January 24-25 2020, Universities Sorbonne Nouvelle & Vincennes Saint-Denis, Paris
CFP (by 14 July 2019)
Paul Virilio In Memoriam
“The novel in the embrace of new technologies will be the novel that writes itself.”
“Will advancing technology revitalize human consciousness or drown it forever?”
Don DeLillo (Peter Boxall, personal correspondence)
Based on the title of a recent book by Xavier Pavie, "Innovation Challenged by Philosophy", this conference aims to examine the relationship between American fiction and innovations that marked the first decades of the 21st century: the Internet, social media, smart objects and environments, artificial intelligence, nanotechnologies, genetic engineering and other biotechnologies, transhumanism. These technological innovations redefine the way we live in and imagine our world, interact with each other and understand the human being in his ever closer relationship to the machine – a human being no longer, as in the past, cared for or repaired, but now enhanced or replaced. What about our artistic and cultural practices? Are these recent advances changing language and literature? It is in order to explore these questions that we will investigate the reciprocal link between technological progress and 21st century fiction: how is fiction transformed by technological progress (in its subjects, in its structures, in its style, in its relationship to readers) and conversely, what representations of progress can it oppose ? In other words, to what extent does technological innovation renew what is literary, and in which case, in relation to which writing standards, or even in relation to which protocols (Alexander Galloway)? In a world that "has become number" (Olivier Rey) and seems to have restored, after God's death, a new transcendence under the face of technology, how does literature apprehend a humanity no longer generated and conceived in the image of God, but which, crossed by the "Promethean shame" (Günther Anders) of having been born according to a blind and hazardous process, can now owe its existence to algorithms and be manufactured? If human sciences or philosophy probe the ethical dimensions of current technological manipulations (genetics, cloning, life after brain death), what about fiction? If irony once constituted "the freedom of the writer towards God" (Lukacs, Theory of the Novel), can it still unfold in an era characterized by artificial transcendence or the technological sublime that marks a frantic return of metaphysics?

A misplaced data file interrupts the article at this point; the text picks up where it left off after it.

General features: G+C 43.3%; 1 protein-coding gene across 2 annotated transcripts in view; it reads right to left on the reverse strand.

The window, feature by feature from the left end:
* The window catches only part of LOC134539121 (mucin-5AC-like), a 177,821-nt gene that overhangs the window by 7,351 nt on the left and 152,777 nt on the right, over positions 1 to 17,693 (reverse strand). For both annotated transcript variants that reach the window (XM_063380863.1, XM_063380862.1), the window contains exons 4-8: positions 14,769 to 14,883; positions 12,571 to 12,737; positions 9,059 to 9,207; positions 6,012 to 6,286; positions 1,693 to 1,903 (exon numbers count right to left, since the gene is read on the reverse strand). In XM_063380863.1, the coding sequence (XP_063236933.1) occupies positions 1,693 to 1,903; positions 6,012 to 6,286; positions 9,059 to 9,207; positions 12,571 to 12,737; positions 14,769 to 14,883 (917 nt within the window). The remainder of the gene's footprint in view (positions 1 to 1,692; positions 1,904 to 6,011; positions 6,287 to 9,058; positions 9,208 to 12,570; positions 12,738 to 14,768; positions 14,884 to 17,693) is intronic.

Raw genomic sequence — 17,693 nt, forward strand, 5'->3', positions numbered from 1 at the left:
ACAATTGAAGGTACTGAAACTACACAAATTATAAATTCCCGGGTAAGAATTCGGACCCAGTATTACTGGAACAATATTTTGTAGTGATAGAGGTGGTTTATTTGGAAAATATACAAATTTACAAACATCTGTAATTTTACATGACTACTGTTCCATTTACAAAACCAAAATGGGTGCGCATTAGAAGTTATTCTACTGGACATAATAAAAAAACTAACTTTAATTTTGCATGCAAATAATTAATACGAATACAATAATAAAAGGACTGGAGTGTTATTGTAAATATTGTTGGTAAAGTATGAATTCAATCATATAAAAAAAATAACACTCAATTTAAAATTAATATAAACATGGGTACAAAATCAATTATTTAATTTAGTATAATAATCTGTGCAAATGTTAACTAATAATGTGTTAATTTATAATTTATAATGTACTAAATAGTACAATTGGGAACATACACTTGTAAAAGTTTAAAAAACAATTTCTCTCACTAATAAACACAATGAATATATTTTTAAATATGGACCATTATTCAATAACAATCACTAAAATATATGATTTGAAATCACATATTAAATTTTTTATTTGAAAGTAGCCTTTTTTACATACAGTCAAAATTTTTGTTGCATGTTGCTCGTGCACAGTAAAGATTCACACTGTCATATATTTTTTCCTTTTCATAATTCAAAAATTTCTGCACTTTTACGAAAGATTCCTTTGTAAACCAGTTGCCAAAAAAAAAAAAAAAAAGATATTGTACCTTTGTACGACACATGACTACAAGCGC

In addition to the ontological changes made possible by technology and its growing intervention on human origins and ends, can fiction offer a critique of the new media and the upheavals they precipitate? How does the temporality of literature respond to a technical time subjected to the imperative of efficiency (Huxley, The History of Tension), where the present is a slave to the future (Bataille, The Sovereign)? Can fiction contest the productivist and consumerist telos that orients our lives, and rests on unquenchable desires that generates a uniform and restless time (Jonathan Crary, 24/7 Late Capitalism and the End of Sleep)? Is it condemned to the paradoxical mimesis of a "transparent society" - without obstacles - as defined by the German philosopher Byung-Chul Han ("a society of positive, exposure, evidence, pornography, acceleration, intimacy, information, revelation and control”)? Do virtual worlds challenge the primacy of literary fiction as a privileged mode of escape from daily life? In a context where software can generate literary works, can the force of poetical advent still oppose algorithmic logics (Bruno Bachimont, Le sens de la technique : Le numérique et le calcul)? What becomes of the body (that of the character, reader, author) in a world in which its technical extensions (Leroi-Gourhan, Gesture and Speech) increase the externalization of its cognitive functions in media artifacts and digital networks (McLuhan, Understanding Media – The Extension of Man), and in which our natural habitat is progressively replaced by a quickly evolving "technical milieu" (Jacques Ellul, The Technological Society)? What is gained, and what is lost in so called "augmented literature"? How are the borders of literature redefined by transmedia logics pushing authors to explore and settle in new writing modalities and spaces? As writing is – in and of itself – a technique, can we talk of a "becoming-technical" that would be specific to contemporary literature?